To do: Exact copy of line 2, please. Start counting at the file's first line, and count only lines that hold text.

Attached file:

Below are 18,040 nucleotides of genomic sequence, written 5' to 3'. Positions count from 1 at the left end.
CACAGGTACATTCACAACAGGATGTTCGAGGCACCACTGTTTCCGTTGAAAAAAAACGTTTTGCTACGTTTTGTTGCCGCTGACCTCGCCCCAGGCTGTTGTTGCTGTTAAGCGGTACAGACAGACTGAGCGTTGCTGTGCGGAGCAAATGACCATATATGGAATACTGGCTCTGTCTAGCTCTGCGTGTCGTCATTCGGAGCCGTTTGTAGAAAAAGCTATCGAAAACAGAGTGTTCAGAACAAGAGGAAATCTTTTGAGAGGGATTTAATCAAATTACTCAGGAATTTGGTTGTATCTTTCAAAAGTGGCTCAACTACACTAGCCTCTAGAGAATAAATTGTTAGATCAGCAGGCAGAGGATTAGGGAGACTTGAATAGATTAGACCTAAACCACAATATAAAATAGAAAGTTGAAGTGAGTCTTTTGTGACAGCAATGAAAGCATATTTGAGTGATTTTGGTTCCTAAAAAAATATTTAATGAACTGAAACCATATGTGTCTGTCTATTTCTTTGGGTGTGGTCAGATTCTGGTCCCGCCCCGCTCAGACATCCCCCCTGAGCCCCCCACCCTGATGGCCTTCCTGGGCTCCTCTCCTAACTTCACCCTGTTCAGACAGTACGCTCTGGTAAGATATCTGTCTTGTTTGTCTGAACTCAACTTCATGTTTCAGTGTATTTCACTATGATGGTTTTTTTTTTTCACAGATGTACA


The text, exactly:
CACAGGTACATTCACAACAGGATGTTCGAGGCACCACTGTTTCCGTTGAAAAAAAACGTTTTGCTACGTTTTGTTGCCGCTGACCTCGCCCCAGGCTGTTGTTGCTGTTAAGCGGTACAGACAGACTGAGCGTTGCTGTGCGGAGCAAATGACCATATATGGAATACTGGCTCTGTCTAGCTCTGCGTGTCGTCATTCGGAGCCGTTTGTAGAAAAAGCTATCGAAAACAGAGTGTTCAGAACAAGAGGAAATCTTTTGAGAGGGATTTAATCAAATTACTCAGGAATTTGGTTGTATCTTTCAAAAGTGGCTCAACTACACTAGCCTCTAGAGAATAAATTGTTAGATCAGCAGGCAGAGGATTAGGGAGACTTGAATAGATTAGACCTAAACCACAATATAAAATAGAAAGTTGAAGTGAGTCTTTTGTGACAGCAATGAAAGCATATTTGAGTGATTTTGGTTCCTAAAAAAATATTTAATGAACTGAAACCATATGTGTCTGTCTATTTCTTTGGGTGTGGTCAGATTCTGGTCCCGCCCCGCTCAGACATCCCCCCTGAGCCCCCCACCCTGATGGCCTTCCTGGGCTCCTCTCCTAACTTCACCCTGTTCAGACAGTACGCTCTGGTAAGATATCTGTCTTGTTTGTCTGAACTCAACTTCATGTTTCAGTGTATTTCACTATGATGGTTTTTTTTTTTCACAGATGTACA